Here are some of the books and talks that I enjoyed this week, in no particular order.
Finding the Next Steve Jobs: How to Find, Hire, Keep and Nurture Creative Talent
by Nolan Bushnell, Gene Stone
In Silicon Valley legend Nolan Bushnell's first book, he explains how to find and hire employees who have the potential to be the next Steve Jobs. Here Bushnell explains how to find, hire, and nurture the people who could turn your company into the next Atari or the next Apple. Bushnell's advice is constantly counter-intuitive, surprising, and atypical. When looking for employees, ignore credentials. Hire the obnoxious (in limited numbers). Demand a list of favorite books. Ask unanswerable questions. Comb through tweets.
Just because you've hired creatives doesn't mean you'll keep them. Once you have them, isolate them. Celebrate their failures. Encourage ADHD. Ply them with toys. Encourage them to make decisions by throwing dice. Invent haphazard holidays. Let them sleep.
The business world is changing faster than ever, and every day your company faces new complications and difficulties. The only way to resolve these issues is to have a staff of wildly creative people who live as much in the future as the present, who thrive on being different, and whose ideas will guarantee that your company will prosper when other companies fail.
Tribal Leadership: Leveraging Natural Groups to Build a Thriving Organization
by Dave Logan, John King
Within each corporation are anywhere from a few to hundreds of separate tribes. In Tribal Leadership, Dave Logan, John King, and Halee Fischer-Wright demonstrate how these tribes develop—and show you how to assess them and lead them to maximize productivity and growth. A business management book like no other, Tribal Leadership is an essential tool to help managers and business leaders take better control of their organizations by utilizing the unique characteristics of the tribes that exist within.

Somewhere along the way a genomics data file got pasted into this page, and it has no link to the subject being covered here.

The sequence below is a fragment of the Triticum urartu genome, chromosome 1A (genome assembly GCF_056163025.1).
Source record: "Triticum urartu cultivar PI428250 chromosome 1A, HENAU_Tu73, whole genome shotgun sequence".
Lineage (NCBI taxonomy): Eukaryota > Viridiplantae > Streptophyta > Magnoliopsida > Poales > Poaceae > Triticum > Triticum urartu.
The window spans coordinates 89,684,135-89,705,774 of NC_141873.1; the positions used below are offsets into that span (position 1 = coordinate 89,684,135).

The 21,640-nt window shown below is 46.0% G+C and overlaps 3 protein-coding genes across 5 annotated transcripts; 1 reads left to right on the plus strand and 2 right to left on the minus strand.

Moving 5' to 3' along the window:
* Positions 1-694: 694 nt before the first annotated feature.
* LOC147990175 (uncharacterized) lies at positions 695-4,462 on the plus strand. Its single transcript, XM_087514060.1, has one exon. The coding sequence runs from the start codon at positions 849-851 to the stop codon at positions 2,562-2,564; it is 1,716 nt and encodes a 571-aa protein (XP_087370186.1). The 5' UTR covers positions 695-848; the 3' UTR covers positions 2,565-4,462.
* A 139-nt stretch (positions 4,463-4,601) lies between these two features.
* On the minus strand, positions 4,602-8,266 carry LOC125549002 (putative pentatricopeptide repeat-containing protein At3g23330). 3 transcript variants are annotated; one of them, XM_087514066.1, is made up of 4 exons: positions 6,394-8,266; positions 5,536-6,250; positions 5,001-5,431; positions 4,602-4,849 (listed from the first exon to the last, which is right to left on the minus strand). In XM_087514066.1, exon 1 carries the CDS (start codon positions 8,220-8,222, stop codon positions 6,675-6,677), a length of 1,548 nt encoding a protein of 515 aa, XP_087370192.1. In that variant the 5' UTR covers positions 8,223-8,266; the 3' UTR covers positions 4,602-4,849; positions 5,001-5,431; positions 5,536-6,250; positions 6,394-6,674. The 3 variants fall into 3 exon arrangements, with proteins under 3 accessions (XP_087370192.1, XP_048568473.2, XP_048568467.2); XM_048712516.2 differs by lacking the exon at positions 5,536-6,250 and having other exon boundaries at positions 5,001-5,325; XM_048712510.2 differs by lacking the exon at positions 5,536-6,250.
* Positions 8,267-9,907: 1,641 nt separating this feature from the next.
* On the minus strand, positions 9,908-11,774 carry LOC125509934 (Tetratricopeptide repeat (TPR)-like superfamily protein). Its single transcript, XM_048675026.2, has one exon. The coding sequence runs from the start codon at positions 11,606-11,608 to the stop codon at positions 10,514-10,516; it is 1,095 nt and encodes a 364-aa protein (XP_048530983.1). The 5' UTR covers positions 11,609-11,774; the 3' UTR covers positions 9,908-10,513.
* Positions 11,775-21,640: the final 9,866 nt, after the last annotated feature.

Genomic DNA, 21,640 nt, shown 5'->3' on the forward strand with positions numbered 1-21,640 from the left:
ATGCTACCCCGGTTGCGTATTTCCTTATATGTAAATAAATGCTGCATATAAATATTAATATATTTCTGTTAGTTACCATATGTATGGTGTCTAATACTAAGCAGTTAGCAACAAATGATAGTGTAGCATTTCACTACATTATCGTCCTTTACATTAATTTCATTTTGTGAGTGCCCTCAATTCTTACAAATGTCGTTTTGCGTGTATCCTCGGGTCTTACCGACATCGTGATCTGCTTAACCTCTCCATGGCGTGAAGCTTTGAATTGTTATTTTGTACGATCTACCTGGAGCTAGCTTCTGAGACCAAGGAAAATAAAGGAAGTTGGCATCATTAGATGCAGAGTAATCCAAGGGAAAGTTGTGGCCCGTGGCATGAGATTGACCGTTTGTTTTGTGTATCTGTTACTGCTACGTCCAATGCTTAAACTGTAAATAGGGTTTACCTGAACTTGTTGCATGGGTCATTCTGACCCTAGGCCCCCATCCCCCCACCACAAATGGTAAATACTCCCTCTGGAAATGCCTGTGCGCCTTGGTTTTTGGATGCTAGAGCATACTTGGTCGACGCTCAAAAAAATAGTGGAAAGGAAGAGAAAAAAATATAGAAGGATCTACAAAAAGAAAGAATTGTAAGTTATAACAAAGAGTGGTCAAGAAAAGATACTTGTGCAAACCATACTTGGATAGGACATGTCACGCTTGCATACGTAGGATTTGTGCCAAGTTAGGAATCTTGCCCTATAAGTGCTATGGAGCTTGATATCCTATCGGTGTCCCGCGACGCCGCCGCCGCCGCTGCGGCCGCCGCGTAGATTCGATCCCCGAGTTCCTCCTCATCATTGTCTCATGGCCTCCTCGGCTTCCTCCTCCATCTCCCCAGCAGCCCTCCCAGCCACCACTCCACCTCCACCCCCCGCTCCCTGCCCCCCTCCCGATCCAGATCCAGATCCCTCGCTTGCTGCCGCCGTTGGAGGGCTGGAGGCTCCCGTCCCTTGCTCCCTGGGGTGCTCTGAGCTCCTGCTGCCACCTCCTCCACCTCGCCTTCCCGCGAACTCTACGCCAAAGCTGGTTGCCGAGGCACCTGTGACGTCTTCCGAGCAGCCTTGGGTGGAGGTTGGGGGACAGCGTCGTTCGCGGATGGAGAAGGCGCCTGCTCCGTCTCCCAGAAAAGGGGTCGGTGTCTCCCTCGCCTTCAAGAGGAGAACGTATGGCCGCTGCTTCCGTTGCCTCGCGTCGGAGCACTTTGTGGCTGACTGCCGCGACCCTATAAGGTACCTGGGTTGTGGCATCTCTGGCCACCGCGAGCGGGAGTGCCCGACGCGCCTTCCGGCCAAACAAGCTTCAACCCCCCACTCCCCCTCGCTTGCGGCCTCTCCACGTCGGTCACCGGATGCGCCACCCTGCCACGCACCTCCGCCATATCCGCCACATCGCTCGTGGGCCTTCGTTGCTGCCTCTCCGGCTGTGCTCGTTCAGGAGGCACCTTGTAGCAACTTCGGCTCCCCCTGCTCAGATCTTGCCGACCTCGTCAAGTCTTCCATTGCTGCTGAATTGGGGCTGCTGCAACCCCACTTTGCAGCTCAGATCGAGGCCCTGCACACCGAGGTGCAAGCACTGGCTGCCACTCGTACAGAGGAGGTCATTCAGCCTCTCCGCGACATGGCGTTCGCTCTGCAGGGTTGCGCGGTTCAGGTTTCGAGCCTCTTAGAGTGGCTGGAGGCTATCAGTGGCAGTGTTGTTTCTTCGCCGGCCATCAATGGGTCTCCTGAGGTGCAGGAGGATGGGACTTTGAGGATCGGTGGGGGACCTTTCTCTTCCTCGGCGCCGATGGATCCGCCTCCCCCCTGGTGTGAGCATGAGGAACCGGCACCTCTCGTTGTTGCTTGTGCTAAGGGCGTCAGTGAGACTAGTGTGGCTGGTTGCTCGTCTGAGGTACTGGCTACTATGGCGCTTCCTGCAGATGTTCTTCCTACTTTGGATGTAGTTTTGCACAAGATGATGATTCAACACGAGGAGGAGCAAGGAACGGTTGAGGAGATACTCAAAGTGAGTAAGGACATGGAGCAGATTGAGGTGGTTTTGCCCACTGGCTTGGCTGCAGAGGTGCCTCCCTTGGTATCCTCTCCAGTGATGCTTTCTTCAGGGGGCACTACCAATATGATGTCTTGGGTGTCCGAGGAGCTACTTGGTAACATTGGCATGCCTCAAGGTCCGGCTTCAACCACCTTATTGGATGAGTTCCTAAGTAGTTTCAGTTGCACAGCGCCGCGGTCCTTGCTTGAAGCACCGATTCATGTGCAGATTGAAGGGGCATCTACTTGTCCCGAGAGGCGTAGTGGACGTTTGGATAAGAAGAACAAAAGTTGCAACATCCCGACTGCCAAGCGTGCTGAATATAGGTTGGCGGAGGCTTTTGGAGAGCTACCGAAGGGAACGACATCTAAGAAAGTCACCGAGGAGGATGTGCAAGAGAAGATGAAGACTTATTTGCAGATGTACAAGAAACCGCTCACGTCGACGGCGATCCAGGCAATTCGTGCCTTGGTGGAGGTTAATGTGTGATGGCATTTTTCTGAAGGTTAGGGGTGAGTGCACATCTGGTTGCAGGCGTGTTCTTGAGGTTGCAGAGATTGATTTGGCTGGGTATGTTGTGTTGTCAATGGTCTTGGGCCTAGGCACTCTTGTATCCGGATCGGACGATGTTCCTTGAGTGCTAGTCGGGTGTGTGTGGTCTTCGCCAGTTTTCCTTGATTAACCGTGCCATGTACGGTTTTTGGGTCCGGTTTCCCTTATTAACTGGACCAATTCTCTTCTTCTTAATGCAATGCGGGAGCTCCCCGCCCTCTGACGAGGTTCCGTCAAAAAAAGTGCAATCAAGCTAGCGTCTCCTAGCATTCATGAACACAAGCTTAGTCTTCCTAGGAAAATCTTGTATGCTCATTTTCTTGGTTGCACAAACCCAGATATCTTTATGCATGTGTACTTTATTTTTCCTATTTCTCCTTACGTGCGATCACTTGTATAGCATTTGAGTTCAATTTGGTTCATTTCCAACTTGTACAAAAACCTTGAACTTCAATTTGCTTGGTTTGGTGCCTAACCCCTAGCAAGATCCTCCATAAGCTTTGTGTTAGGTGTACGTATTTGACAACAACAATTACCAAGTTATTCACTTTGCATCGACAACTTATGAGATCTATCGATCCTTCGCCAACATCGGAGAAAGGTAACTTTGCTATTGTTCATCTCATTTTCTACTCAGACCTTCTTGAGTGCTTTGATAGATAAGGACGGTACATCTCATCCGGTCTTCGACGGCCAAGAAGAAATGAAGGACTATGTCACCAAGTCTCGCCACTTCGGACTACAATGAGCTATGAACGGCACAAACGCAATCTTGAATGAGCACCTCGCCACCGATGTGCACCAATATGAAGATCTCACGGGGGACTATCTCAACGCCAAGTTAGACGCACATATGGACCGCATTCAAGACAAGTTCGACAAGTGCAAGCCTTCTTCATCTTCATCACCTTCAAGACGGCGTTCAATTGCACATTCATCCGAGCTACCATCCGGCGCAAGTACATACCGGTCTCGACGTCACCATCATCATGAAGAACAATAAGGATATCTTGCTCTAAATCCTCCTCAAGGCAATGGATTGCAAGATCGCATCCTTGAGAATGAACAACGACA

In today's constantly shifting marketplace, "innovation" has become the catchword of companies large and small. In The Innovation Premium, Ron Jonash and Tom Sommerlatte draw on years of research and experience to demonstrate-for the first time-that those companies that consistently achieve innovation leadership enjoy measurable advantages, including an average 15 percent increase in shareholder returns. Bridging the gap between the technological and organizational aspects of innovation, the authors show managers at all levels how to move beyond continuous improvement of products and processes to create the "Next Generation Enterprise," an organization that thrives on innovation and knows how to harness it to create and capture value, spark and speed growth, and achieve the highest standards of performance.
By Onora O'Neill
Trust is on the decline, and we need to rebuild it. That’s a commonly heard suggestion for making a better world … but, says philosopher Onora O’Neill, we don’t really understand what we're suggesting. She flips the question, showing us that our three most common ideas about trust are actually misdirected
By Itay Talgam
An orchestra conductor faces the ultimate leadership challenge: creating perfect harmony without saying a word. In this charming talk, Itay Talgam demonstrates the unique styles of six great 20th-century conductors, illustrating crucial lessons for all leaders.